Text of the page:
Wednesday, 24 January 2018

Some season oriented weather material

In a weather discussion group in which I participate there is some discussion of seasonal comparisons, at present mainly on whether Summer 2017-18 is the Hottest OF ALL TIME.  The jury will have to stay out on that for a few more weeks but it has prompted me to have a look at the seasons of 2016-17 as I define them.  To remind readers of those definitions.  For the reasons explained here :

  • Summer is November (year x)  to February (year x+1);
  • Autumn is March - June;
  • Winter is July and August; and 
  • Spring is September and October.

I don't really have enough data on Humidity or Wind to say much so have restricted myself to commenting on Rainfall and Temperatures.  The period being looked here is from November 2016 to October 2017.

I have tried to make this post self-contained so I might repeat material from earlier posts.  Sorry if that is annoying but I felt it better than whacking in a lot of links.


In a word - very low.
 Every season is well below the average although none are quite the lowest recorded (and some of the minimums are really appalling).

I have shown two measures of minimum in this chart;

  • the traditional average or arithmetic mean; and
  • the median which is the value which has half the values higher and half lower.

I did this mainly to see if they told different stories.  As apparent from the chart they are very similar, so I will revert to just showing the mean.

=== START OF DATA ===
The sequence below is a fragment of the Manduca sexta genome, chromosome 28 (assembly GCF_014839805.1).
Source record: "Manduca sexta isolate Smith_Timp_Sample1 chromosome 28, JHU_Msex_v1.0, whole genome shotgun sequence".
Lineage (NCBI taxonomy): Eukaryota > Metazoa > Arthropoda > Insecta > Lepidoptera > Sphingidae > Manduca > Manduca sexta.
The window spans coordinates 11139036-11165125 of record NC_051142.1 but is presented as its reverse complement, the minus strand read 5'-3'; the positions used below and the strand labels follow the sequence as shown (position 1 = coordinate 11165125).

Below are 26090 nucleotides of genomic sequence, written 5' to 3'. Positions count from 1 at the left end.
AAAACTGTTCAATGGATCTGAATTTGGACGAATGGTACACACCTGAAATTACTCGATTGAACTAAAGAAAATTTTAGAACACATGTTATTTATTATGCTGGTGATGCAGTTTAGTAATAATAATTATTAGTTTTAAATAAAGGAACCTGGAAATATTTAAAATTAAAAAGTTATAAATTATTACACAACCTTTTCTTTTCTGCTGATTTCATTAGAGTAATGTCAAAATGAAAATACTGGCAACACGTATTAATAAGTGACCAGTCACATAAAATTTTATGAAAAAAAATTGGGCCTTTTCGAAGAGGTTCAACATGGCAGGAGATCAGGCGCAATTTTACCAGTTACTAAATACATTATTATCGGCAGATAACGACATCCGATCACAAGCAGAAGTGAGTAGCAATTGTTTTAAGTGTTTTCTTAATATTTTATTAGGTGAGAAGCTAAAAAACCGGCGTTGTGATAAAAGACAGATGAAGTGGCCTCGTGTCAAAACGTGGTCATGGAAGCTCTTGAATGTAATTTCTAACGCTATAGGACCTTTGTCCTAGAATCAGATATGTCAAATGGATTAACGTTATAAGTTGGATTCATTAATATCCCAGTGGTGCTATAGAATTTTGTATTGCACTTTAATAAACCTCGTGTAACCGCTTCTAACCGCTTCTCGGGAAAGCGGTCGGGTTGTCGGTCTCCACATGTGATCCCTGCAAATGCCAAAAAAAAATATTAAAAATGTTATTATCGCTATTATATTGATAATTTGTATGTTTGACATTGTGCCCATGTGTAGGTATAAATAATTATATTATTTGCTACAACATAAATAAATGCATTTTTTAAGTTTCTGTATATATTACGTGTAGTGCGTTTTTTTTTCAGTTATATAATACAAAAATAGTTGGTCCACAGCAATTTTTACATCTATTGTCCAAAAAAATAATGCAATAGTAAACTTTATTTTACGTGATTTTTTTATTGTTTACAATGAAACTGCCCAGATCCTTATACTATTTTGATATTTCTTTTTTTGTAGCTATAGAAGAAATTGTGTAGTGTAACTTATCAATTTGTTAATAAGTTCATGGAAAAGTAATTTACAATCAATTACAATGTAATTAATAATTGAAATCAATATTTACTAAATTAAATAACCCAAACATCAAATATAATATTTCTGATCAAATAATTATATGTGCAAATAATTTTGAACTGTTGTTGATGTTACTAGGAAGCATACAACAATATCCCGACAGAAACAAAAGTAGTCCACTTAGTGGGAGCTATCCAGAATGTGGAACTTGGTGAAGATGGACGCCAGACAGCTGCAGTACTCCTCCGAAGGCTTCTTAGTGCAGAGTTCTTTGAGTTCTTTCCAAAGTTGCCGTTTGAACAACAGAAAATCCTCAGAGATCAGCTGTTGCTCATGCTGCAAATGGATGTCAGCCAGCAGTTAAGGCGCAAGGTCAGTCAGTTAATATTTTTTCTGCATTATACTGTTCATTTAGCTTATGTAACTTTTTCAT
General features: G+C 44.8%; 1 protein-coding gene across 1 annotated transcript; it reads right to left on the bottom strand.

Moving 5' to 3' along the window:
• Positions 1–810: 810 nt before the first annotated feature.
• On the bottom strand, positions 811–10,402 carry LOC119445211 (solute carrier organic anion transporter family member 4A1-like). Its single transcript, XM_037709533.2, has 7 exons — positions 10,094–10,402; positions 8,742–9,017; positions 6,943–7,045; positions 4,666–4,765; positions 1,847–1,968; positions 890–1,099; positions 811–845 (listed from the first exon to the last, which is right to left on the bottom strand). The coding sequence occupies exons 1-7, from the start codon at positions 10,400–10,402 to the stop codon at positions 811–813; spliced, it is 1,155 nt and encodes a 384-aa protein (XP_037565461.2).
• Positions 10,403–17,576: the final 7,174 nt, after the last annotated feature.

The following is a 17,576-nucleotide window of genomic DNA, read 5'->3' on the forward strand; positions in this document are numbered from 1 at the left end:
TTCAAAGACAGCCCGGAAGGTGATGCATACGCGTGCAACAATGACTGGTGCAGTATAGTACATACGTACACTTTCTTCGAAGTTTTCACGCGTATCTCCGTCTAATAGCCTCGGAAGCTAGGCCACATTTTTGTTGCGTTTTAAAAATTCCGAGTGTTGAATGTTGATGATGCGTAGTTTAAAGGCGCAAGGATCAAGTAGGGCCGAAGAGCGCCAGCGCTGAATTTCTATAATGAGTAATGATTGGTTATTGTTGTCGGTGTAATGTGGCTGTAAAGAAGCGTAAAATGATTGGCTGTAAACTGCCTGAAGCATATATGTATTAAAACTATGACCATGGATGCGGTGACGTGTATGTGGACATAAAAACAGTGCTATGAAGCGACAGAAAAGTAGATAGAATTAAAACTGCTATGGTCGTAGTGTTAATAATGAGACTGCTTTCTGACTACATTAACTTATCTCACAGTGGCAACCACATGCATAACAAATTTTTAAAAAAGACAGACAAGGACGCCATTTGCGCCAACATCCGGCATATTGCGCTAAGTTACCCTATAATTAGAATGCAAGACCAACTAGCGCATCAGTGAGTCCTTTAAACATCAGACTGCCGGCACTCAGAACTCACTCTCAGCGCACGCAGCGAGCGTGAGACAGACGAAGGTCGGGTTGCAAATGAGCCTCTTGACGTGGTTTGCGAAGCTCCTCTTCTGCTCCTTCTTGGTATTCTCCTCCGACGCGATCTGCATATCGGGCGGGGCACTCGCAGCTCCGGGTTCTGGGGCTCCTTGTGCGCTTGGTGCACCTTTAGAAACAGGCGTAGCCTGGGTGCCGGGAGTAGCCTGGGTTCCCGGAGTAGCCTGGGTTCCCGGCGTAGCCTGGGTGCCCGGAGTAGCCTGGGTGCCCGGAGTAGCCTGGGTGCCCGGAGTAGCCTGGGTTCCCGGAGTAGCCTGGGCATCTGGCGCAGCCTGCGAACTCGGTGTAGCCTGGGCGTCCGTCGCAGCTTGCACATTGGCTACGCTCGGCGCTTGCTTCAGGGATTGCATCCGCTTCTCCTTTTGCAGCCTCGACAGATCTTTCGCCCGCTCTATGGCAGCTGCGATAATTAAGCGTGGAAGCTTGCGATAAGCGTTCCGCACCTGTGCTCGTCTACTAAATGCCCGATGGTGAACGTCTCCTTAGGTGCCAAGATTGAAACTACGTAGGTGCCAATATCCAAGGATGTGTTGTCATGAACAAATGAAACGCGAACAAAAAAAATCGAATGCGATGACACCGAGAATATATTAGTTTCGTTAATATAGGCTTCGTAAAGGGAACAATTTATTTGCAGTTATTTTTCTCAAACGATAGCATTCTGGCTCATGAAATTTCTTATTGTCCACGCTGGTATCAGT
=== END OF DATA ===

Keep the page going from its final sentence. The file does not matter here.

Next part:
The first measure of heat is the average maximum temperature in the seasons. The values for 2016-17 are so close to average in all seasons that the lines for average and the last year almost overlay each other.
 The other measure I use for heat is the number of heat wave days.  A Heat Wave is a period of 3 or more consecutive days with maxima above 30C and minima above 10C.  This is a bit complicated but is close to the B0M definition of a Heat Wave.  A Heat Wave Day (HWD) is a day in a Heat Wave.  

As might be expected, since I define Summer as the period with many maxima above 30C, Heat waves mainly occur in that season.  There are so few heat Waves outside that Season (and none in 2016-17) that I have decided not to show a graph in the format above but a comparison of HWDs in the years since 2010.  (I have doubts about some of the maxima in earlier years.)
Summer 2016-17 was a reasonable amount above average (which position is maintained even if the very low value for 2011-12 is removed.  It will be interesting to see how 2017-18 fits in: December was low and January high.


 The simplest measure of cold is the average minimum temperature.
All seasons in 2016-17 were above average, and except for Winter, were close to the warmest recorded.  This is not a good thing.

I use two measures of frosts.  The first is a Ground Frost (GF) where the temperature at screen height is below the equivalent of 0C at ground lever: for simplicity I take this as  +2C.  The second measure is an Air Frost (AF), a subset of Ground Frosts where the temperature at screen height is below 0C.
The average seasonal patterns are as expected.  The very interesting phenomenon is that while AF were all close to average for Autumn and Spring the number of Ground Frosts was much below average.  This suggests that we got a normal amount of very cold weather but when conditions were't suitable for an Air Frost we got warmer than expected weather.  I will not take this any further, but would welcome any comments..

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